Project Case Studies by State
Bats & AML | Case Studies by State | Photo Gallery
There are an unknown number of abandoned mines on public lands in Alaska that have possible impacts on physical safety and/or water quality in priority watersheds. The impacts are a result of drums containing used petroleum and unknown substances, erosion, turbidity, leaking tanks, vehicles, and/or batteries. High priority watersheds in Alaska include the Birch-Beaver, Fortymile River, and the Kuskokwim River, and the most high-risk mine openings are suspected to be within the jurisdiction of the Fairbanks District Office.
Arizona has had significant widespread mining and smelting in and around Arizona’s historic mining districts since the 1860s. The majority of municipal and Native American Reservation water systems are fed by free-flowing surface waters or ground water from recharge areas within the Colorado basin. The arid climate and the proximity of the California and Mexico borders heighten any water related issues. The highest priority watersheds include the Hassayampa, Upper San Pedro, Tyson Walsh, Sacramento Wash, Hualapai Wash, and Imperial Reservoir. In addition, Arizona has numerous high-risk mine openings that pose physical safety hazards including open shafts and adits.
California has approximately 520 abandoned mines on BLM-administered lands that have potential impacts on water quality in seventeen priority watersheds. These impacts include: elemental and methyl mercury point and non-point discharge from placer gold mine sluice tunnels and tailings in stream channels, discharge from mercury mines and millsites, acidic mine drainage from mine openings and dumps at massive sulfide orebody-type mines, asbestos mines discharge fibrous mine wastes in stream channels, and airborne erosion of mine wastes. All of these impacts are regarded as posing a serious public health risk. In addition, California has over 120 high-risk mine openings—the majority of these sites are within the jurisdiction of six BLM field offices.
Colorado has approximately 2,751 abandoned mine sites that have possible impacts on water quality in twenty watersheds. These impacts include acidic metal laden drainage from mine openings and dumps, mine wastes and mill tailings in stream channels, and erosion of mine wastes and mill tailings into waterways. The three highest priority watersheds impacted by abandoned mines on public lands include, the upper Animas River, Arkansas and Lake Fork of the Gunnison. In addition, Colorado public lands have an estimated 10,818 hazardous mine openings. The most significant types of mine hazards in Colorado are open adits and shafts, highwalls, and collapsing buildings.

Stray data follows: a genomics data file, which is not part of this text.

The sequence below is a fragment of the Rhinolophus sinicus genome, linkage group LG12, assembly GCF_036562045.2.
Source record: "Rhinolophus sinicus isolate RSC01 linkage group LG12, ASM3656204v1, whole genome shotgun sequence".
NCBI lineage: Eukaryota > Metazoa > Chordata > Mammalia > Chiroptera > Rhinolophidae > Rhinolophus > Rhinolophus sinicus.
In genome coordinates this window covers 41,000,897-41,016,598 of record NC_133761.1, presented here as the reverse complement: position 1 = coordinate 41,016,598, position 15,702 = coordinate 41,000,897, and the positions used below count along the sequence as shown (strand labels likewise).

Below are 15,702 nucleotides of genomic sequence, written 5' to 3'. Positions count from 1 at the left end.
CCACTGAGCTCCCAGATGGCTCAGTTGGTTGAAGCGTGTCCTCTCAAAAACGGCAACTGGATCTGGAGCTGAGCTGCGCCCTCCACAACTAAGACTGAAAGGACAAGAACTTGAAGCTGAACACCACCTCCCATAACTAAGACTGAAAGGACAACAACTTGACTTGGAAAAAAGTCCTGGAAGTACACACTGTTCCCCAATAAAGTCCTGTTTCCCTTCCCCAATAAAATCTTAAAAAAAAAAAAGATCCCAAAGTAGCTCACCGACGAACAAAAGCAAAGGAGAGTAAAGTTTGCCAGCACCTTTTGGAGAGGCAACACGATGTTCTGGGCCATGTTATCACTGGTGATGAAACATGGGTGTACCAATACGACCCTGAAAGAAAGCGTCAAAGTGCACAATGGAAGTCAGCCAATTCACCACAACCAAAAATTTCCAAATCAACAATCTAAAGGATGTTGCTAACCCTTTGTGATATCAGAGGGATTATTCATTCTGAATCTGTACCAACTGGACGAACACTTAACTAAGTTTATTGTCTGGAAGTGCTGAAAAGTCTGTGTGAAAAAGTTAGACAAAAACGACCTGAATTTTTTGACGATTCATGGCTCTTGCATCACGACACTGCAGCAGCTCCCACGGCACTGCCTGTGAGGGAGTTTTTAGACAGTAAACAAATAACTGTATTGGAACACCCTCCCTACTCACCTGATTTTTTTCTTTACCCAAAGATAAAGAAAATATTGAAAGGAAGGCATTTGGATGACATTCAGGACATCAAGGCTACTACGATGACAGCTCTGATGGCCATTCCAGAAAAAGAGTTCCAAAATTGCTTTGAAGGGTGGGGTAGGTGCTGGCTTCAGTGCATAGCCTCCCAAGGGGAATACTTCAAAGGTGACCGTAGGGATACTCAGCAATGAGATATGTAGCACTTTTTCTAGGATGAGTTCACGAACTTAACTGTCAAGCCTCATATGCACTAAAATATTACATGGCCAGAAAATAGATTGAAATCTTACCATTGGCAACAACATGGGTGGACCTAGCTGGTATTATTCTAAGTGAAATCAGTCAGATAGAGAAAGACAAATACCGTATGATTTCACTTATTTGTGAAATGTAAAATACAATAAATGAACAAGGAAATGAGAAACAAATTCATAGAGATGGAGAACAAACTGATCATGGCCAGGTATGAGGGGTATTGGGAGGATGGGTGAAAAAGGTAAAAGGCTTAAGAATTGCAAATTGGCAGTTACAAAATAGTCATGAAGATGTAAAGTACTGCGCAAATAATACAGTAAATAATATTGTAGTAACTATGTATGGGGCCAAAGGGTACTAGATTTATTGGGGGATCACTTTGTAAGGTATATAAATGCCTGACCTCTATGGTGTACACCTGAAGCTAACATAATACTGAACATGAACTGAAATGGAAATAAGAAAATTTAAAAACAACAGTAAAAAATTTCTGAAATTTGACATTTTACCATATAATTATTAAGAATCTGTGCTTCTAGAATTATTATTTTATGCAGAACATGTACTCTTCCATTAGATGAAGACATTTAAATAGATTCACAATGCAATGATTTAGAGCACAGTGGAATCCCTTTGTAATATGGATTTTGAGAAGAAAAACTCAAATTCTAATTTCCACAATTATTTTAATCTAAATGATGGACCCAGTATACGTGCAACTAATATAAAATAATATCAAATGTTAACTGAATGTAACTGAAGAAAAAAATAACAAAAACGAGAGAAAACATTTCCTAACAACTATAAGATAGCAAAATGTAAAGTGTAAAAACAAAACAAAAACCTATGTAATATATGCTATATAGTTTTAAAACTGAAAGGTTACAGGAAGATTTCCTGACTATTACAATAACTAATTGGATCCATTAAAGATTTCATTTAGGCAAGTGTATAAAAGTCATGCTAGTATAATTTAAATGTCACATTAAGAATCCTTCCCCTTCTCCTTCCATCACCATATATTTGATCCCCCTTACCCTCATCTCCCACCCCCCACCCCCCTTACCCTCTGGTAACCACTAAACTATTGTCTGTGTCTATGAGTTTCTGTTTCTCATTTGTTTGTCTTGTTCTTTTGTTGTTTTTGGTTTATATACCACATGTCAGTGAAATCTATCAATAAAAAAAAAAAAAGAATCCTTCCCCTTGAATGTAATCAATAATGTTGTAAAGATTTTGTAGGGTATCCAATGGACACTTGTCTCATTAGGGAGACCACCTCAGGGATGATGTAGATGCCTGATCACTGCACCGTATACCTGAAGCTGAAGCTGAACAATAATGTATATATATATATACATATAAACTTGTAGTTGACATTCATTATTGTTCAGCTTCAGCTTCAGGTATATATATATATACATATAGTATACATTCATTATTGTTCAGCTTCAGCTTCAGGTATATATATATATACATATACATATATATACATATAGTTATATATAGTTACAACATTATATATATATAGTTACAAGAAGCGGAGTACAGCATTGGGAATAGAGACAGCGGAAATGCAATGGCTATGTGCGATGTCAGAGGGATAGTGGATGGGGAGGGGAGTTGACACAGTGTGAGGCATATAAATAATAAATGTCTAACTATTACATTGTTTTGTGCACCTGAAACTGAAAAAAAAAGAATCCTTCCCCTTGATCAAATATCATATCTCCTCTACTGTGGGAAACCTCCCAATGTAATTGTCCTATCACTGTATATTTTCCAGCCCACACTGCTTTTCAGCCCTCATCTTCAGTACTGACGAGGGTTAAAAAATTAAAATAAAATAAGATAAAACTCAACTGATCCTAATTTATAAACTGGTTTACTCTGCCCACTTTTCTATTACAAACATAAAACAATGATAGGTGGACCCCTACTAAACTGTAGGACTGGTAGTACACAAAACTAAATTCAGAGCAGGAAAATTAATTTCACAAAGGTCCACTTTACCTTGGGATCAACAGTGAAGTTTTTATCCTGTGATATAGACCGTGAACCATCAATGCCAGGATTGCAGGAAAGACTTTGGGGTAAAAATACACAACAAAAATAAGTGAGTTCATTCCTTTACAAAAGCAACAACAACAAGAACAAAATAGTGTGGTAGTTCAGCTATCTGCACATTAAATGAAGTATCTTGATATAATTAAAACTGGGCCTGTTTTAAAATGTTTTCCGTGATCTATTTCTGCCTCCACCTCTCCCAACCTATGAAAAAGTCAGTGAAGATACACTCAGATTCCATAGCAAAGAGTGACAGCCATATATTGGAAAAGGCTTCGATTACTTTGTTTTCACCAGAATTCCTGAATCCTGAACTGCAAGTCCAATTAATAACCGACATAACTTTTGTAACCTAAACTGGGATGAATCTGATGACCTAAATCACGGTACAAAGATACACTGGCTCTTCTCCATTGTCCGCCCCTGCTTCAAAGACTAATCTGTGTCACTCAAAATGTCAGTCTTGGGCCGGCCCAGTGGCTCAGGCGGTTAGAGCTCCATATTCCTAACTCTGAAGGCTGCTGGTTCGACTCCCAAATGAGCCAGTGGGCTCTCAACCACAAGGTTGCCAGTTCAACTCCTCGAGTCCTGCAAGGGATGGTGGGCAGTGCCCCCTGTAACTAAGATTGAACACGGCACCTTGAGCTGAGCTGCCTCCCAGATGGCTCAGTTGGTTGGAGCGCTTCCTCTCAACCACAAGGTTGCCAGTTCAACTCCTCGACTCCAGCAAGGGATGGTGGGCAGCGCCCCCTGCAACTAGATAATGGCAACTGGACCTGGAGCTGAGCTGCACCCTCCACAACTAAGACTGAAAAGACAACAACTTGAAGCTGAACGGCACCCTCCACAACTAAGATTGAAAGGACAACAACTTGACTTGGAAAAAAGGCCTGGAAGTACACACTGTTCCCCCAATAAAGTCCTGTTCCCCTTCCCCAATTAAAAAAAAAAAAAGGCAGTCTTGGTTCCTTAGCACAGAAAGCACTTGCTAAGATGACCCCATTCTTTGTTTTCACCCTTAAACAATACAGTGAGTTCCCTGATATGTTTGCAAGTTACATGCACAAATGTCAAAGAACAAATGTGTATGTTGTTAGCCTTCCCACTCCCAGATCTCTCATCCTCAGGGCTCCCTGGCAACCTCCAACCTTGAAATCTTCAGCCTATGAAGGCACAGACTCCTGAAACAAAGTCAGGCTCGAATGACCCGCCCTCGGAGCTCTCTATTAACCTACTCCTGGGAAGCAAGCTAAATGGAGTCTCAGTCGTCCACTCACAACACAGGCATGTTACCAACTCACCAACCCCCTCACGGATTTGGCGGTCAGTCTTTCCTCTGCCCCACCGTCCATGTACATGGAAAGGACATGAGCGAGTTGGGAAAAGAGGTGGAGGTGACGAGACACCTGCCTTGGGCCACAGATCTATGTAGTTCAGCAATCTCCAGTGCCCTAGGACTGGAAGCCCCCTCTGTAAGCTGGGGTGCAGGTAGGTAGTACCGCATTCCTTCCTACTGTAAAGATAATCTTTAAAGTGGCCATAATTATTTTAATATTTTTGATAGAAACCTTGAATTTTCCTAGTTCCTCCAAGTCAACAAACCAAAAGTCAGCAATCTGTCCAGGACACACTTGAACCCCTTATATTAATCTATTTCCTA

Idaho’s significant historic mining areas include Coeur d’ Alene Basin (Silver Valley; northern Idaho); Idaho Phosphate Field (southeastern Idaho); Salmon-Challis Area (east-central Idaho); Hailey-Sun Valley Area (south-central Idaho); and the Owyhees Mountains (southwest Idaho). Idaho has been a significant national producer of metallic minerals, such as gold, silver, lead, zinc, copper, and molybdenum. Impacts from abandoned mines in Idaho include metal-laden drainage from mine openings and waste dumps, cine tailings in stream channels, contaminated soils, erosion of mine wastes into streams, absence of fisheries and other biota, lack of vegetative cover, and associated physical safety hazards.
Montana is historically one of the most active and productive metallic mineral producing areas in the world, and is presently rated as fourth among the states by the minerals industry for its mineral exploration potential. Some of the significant mining areas in Montana are the precious metal districts of western and southwestern Montana. Montana has been a large scale producer of base metals including zinc, manganese and lead, and also copper, lead, and silver. Montana’s abandoned mines have possible impacts on water quality the Upper Missouri, Boulder River, Ten Mile, and Indian Creek watersheds. High-risk mine openings creating physical safety hazards are within the jurisdiction of the Butte, Dillon, and Missoula BLM Field Offices. The most significant type of mine hazard features includes abandoned adits and shafts in close proximity to high use areas.